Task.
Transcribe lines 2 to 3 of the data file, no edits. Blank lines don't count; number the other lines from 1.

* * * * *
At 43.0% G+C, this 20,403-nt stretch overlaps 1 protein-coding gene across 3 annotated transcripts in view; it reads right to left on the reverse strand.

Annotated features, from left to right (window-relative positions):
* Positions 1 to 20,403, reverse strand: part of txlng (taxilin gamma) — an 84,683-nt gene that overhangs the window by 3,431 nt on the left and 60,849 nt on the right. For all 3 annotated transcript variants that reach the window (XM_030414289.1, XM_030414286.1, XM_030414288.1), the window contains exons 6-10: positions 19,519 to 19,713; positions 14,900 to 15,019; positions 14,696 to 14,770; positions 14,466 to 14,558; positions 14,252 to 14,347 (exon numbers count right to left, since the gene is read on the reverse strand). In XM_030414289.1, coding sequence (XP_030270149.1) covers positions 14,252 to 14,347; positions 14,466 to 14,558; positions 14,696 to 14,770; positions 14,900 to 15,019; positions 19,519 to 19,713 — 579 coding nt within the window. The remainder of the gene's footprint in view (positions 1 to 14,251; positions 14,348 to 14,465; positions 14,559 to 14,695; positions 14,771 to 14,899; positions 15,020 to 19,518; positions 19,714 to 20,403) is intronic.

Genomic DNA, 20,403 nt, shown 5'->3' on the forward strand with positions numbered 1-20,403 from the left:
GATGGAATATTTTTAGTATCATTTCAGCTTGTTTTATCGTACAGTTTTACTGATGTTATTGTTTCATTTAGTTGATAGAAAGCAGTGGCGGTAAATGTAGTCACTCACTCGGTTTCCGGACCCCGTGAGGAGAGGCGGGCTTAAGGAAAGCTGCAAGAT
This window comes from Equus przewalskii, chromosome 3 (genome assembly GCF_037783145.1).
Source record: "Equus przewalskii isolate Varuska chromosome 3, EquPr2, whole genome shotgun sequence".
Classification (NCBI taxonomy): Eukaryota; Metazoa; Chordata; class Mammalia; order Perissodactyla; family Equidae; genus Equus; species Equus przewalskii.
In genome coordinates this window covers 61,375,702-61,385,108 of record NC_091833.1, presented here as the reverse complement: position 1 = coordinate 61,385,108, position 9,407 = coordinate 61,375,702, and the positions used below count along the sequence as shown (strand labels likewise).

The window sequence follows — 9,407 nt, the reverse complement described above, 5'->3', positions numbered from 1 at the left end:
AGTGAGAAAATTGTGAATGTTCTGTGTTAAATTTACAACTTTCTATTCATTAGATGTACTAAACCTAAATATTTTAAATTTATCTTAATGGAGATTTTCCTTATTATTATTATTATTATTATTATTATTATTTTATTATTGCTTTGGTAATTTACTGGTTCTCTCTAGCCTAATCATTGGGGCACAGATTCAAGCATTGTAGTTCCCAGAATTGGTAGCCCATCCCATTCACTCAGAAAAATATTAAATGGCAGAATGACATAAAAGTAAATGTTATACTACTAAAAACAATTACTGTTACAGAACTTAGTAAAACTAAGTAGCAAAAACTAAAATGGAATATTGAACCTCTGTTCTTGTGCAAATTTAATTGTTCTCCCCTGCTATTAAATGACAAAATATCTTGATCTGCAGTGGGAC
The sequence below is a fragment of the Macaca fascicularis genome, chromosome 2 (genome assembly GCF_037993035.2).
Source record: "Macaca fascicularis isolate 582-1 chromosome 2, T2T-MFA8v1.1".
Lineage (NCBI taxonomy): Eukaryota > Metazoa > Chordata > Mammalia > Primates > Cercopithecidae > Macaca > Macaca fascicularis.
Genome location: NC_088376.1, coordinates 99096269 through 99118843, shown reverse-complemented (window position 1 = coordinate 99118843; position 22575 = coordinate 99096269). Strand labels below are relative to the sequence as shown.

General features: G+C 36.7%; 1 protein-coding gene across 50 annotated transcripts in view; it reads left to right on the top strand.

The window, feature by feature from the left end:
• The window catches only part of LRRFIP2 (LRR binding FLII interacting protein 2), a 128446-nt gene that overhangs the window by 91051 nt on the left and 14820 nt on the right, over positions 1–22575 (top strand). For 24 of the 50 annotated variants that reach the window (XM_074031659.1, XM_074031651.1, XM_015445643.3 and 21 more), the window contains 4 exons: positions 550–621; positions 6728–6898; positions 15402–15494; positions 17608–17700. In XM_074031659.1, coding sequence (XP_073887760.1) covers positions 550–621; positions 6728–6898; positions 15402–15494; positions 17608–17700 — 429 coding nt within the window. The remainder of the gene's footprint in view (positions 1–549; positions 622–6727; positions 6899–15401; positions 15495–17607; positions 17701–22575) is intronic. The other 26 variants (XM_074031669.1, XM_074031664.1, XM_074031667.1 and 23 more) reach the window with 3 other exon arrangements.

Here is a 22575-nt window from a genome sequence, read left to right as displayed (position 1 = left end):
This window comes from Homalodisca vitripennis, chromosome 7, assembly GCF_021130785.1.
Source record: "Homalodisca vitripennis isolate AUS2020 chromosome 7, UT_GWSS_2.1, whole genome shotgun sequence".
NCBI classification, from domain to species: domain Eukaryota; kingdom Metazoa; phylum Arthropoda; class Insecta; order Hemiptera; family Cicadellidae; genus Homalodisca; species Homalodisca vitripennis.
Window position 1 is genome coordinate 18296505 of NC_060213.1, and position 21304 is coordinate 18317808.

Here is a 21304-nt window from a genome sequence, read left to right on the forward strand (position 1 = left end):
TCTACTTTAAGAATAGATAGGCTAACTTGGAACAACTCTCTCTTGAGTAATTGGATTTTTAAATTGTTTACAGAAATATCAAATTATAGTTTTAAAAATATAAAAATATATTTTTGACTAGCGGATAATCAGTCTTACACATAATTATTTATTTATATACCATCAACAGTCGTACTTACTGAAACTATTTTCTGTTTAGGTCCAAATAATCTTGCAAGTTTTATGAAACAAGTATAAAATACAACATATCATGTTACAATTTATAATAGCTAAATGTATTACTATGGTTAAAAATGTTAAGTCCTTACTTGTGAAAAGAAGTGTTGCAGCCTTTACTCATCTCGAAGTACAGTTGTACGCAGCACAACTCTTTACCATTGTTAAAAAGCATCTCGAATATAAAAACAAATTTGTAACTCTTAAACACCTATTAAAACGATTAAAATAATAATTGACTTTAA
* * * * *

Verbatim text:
Annotated features, from left to right (window-relative positions):
* Positions 1 to 20,403, reverse strand: part of txlng (taxilin gamma) — an 84,683-nt gene that overhangs the window by 3,431 nt on the left and 60,849 nt on the right. For all 3 annotated transcript variants that reach the window (XM_030414289.1, XM_030414286.1, XM_030414288.1), the window contains exons 6-10: positions 19,519 to 19,713; positions 14,900 to 15,019; positions 14,696 to 14,770; positions 14,466 to 14,558; positions 14,252 to 14,347 (exon numbers count right to left, since the gene is read on the reverse strand). In XM_030414289.1, coding sequence (XP_030270149.1) covers positions 14,252 to 14,347; positions 14,466 to 14,558; positions 14,696 to 14,770; positions 14,900 to 15,019; positions 19,519 to 19,713 — 579 coding nt within the window. The remainder of the gene's footprint in view (positions 1 to 14,251; positions 14,348 to 14,465; positions 14,559 to 14,695; positions 14,771 to 14,899; positions 15,020 to 19,518; positions 19,714 to 20,403) is intronic.